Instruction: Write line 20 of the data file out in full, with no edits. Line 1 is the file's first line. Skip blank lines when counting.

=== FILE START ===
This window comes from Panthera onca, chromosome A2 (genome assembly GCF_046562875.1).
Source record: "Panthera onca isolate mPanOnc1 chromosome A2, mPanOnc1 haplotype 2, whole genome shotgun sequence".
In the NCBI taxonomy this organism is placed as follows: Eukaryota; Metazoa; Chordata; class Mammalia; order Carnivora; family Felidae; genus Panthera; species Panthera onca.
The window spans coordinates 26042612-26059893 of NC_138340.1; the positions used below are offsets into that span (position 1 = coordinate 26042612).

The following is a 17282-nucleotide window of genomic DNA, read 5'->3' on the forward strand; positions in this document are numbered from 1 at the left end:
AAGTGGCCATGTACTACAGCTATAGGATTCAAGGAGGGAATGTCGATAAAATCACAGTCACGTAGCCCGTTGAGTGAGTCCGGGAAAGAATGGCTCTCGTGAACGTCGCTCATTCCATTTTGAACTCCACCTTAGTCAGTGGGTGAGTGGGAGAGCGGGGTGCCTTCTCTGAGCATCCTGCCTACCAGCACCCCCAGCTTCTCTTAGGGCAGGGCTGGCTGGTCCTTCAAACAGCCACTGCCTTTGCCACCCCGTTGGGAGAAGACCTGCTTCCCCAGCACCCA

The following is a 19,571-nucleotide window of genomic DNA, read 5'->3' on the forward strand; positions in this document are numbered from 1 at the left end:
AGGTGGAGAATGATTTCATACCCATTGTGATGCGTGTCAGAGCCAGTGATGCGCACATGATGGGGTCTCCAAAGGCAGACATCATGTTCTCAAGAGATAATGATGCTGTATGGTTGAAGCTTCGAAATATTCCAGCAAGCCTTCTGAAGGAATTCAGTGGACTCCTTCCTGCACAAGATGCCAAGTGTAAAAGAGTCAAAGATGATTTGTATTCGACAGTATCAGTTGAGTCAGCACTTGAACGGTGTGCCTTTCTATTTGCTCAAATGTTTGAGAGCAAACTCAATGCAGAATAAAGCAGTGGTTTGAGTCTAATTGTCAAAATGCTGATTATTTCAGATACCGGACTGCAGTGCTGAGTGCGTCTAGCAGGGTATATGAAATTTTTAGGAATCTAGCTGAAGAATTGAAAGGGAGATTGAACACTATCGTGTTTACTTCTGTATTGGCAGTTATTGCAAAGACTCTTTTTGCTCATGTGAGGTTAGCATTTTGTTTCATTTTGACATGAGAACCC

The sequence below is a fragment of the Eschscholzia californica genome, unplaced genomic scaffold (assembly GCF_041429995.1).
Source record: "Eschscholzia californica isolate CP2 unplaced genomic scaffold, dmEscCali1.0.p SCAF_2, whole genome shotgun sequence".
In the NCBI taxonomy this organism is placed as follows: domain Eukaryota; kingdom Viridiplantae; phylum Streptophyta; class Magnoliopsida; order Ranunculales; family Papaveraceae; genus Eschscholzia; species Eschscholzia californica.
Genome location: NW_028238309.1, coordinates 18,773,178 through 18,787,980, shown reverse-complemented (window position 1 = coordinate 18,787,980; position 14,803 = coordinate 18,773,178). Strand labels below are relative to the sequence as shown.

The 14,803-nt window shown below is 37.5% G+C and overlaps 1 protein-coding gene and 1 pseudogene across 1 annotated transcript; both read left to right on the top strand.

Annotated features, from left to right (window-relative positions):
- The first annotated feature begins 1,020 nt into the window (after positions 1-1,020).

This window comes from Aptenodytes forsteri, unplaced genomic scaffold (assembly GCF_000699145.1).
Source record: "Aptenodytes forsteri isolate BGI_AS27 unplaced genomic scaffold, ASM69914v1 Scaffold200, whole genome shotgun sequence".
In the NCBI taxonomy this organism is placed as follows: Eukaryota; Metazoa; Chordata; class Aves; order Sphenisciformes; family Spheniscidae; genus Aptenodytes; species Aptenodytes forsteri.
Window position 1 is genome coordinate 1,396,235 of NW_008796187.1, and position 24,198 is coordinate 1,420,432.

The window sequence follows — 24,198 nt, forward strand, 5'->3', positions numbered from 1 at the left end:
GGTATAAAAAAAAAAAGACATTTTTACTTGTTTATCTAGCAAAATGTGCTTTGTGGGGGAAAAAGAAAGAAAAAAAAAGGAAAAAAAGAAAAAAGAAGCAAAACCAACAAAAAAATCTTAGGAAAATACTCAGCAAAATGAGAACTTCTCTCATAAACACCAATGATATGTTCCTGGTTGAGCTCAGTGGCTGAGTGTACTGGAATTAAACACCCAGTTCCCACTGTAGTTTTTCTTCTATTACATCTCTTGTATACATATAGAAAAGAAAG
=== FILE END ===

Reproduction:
The window sequence follows — 24,198 nt, forward strand, 5'->3', positions numbered from 1 at the left end: